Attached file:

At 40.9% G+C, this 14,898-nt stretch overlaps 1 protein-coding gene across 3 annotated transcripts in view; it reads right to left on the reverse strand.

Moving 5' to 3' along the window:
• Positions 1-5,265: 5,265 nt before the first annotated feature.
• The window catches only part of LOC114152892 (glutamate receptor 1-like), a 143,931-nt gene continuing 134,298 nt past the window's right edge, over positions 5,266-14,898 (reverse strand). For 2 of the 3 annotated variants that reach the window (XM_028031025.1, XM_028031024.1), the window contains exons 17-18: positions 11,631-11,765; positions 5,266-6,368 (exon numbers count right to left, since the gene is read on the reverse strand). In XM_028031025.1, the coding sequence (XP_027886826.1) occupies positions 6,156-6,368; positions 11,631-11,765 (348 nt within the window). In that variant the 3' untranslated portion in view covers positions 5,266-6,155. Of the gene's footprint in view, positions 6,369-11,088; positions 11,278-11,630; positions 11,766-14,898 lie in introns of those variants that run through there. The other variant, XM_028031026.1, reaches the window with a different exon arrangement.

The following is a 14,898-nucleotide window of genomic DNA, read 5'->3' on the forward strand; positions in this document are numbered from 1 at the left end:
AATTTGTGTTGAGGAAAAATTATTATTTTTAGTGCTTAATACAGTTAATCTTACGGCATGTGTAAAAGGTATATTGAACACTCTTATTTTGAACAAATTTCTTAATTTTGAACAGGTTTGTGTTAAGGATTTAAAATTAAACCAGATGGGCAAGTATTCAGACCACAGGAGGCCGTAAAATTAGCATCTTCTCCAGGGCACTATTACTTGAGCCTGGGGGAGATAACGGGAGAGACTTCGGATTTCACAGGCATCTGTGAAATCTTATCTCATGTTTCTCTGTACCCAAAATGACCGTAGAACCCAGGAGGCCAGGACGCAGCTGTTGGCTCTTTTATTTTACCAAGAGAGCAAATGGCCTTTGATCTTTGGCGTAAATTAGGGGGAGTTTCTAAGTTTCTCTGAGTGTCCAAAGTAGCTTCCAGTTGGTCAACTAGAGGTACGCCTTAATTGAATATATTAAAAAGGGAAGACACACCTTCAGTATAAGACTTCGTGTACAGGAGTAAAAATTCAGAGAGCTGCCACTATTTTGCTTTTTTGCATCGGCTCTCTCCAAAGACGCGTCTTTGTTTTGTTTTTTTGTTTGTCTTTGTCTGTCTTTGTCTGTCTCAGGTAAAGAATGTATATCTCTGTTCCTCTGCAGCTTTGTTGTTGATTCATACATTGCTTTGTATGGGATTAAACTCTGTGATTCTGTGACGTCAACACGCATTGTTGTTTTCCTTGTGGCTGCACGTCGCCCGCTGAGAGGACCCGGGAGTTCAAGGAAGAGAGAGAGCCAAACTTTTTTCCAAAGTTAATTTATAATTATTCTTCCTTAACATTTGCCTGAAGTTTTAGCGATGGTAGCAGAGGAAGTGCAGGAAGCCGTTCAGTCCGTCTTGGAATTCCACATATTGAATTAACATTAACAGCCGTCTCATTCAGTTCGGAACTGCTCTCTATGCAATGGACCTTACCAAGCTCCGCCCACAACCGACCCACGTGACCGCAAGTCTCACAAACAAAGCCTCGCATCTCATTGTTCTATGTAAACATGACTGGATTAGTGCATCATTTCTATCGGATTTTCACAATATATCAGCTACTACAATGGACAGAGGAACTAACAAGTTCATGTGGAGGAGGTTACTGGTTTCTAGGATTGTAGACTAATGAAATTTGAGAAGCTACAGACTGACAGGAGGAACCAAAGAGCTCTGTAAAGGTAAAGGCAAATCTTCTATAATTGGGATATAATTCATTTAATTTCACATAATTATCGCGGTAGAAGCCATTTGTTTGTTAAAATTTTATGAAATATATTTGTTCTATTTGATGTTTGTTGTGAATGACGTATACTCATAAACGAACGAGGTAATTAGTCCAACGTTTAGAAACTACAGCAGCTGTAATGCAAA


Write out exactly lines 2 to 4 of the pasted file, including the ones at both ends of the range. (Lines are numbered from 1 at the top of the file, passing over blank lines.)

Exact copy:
Moving 5' to 3' along the window:
• Positions 1-5,265: 5,265 nt before the first annotated feature.
• The window catches only part of LOC114152892 (glutamate receptor 1-like), a 143,931-nt gene continuing 134,298 nt past the window's right edge, over positions 5,266-14,898 (reverse strand). For 2 of the 3 annotated variants that reach the window (XM_028031025.1, XM_028031024.1), the window contains exons 17-18: positions 11,631-11,765; positions 5,266-6,368 (exon numbers count right to left, since the gene is read on the reverse strand). In XM_028031025.1, the coding sequence (XP_027886826.1) occupies positions 6,156-6,368; positions 11,631-11,765 (348 nt within the window). In that variant the 3' untranslated portion in view covers positions 5,266-6,155. Of the gene's footprint in view, positions 6,369-11,088; positions 11,278-11,630; positions 11,766-14,898 lie in introns of those variants that run through there. The other variant, XM_028031026.1, reaches the window with a different exon arrangement.